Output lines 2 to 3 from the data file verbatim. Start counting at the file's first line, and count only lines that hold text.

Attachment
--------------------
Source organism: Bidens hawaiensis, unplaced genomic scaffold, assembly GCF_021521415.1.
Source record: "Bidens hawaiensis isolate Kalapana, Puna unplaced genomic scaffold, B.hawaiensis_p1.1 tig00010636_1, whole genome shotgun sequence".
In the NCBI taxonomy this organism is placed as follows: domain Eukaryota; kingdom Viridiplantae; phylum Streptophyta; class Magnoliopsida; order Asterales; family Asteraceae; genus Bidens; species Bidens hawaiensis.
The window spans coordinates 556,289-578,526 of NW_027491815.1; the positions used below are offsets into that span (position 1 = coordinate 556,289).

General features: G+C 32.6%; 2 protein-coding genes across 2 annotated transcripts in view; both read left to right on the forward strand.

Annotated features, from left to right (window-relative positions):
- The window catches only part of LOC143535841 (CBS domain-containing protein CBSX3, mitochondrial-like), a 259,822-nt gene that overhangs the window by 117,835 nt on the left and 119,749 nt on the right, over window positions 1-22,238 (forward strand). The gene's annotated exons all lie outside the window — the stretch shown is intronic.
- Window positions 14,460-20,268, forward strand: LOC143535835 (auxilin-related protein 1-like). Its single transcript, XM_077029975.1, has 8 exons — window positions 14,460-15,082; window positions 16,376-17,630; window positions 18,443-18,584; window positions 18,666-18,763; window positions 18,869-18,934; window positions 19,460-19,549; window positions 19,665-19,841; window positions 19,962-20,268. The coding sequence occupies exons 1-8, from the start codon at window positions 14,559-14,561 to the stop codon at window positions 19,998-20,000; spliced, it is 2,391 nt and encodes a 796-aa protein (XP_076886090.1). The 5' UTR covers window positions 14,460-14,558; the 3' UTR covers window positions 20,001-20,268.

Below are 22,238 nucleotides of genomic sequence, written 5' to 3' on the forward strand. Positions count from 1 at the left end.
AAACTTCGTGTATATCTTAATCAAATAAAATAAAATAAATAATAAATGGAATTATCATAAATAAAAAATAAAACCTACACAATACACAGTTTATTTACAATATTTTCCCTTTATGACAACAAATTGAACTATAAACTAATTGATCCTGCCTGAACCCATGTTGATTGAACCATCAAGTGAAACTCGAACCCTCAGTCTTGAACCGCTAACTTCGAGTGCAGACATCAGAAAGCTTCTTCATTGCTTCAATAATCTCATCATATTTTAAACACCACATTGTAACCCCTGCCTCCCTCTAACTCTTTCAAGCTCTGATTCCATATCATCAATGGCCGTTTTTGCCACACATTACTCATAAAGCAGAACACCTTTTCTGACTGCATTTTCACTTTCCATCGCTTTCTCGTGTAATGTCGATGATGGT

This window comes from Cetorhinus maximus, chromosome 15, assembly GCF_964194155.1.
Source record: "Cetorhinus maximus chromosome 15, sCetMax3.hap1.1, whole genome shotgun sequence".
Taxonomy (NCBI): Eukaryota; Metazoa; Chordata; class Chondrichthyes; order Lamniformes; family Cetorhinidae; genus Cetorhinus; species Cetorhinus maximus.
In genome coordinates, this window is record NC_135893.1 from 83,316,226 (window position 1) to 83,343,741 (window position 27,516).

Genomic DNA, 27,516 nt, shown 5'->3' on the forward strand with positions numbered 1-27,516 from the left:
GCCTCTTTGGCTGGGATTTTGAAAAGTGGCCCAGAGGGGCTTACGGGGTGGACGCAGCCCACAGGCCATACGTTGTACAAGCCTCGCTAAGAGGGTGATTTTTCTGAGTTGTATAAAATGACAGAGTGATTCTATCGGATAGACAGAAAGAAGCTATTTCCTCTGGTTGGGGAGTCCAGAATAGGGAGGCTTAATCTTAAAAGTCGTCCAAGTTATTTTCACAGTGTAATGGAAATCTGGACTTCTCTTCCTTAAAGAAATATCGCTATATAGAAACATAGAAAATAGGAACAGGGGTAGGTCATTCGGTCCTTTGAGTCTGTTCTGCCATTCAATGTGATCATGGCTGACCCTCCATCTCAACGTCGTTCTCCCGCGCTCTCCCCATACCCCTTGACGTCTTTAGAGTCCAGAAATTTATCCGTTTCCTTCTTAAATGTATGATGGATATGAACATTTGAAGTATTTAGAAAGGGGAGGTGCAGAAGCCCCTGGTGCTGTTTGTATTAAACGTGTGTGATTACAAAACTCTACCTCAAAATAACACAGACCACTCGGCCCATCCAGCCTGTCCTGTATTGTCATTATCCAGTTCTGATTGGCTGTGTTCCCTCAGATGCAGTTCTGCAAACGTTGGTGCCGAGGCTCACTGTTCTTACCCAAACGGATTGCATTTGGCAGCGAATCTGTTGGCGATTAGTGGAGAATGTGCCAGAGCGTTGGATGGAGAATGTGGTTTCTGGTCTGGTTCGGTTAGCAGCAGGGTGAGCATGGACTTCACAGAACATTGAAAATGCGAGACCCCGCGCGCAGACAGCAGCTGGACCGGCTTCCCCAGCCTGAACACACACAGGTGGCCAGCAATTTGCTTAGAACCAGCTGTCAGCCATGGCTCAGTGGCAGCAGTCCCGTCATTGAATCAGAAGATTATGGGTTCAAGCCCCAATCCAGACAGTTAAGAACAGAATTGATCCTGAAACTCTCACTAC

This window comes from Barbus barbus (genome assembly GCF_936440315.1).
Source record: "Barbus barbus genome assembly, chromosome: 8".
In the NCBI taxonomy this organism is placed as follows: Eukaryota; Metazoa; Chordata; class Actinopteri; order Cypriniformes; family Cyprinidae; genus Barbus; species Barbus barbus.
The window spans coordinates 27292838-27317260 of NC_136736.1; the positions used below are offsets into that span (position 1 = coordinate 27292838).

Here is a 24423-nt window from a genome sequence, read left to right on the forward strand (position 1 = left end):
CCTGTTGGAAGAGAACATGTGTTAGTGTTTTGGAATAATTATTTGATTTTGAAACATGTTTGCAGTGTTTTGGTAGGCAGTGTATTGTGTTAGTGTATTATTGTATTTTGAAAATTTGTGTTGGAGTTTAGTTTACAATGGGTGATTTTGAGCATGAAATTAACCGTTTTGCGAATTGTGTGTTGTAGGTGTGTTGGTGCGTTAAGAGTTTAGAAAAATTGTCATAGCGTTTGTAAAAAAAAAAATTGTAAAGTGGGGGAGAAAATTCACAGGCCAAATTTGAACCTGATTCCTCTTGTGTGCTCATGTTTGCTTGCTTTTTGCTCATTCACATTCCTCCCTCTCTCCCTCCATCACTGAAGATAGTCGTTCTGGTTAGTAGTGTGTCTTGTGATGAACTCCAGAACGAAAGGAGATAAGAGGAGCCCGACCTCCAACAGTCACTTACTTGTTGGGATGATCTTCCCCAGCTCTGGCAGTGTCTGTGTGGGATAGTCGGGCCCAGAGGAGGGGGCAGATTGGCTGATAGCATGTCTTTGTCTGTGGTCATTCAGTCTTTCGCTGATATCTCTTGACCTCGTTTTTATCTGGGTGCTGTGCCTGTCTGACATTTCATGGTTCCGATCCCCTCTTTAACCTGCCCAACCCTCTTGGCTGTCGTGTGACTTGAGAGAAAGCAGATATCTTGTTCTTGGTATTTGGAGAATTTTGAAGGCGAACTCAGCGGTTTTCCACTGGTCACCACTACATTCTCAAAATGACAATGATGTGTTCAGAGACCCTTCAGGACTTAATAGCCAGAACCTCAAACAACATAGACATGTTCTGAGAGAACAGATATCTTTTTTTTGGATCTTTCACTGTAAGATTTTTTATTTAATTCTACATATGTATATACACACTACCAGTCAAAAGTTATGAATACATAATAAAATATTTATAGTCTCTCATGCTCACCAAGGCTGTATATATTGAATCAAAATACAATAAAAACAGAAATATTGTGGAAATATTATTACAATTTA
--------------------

Source record: "Bidens hawaiensis isolate Kalapana, Puna unplaced genomic scaffold, B.hawaiensis_p1.1 tig00010636_1, whole genome shotgun sequence".
In the NCBI taxonomy this organism is placed as follows: domain Eukaryota; kingdom Viridiplantae; phylum Streptophyta; class Magnoliopsida; order Asterales; family Asteraceae; genus Bidens; species Bidens hawaiensis.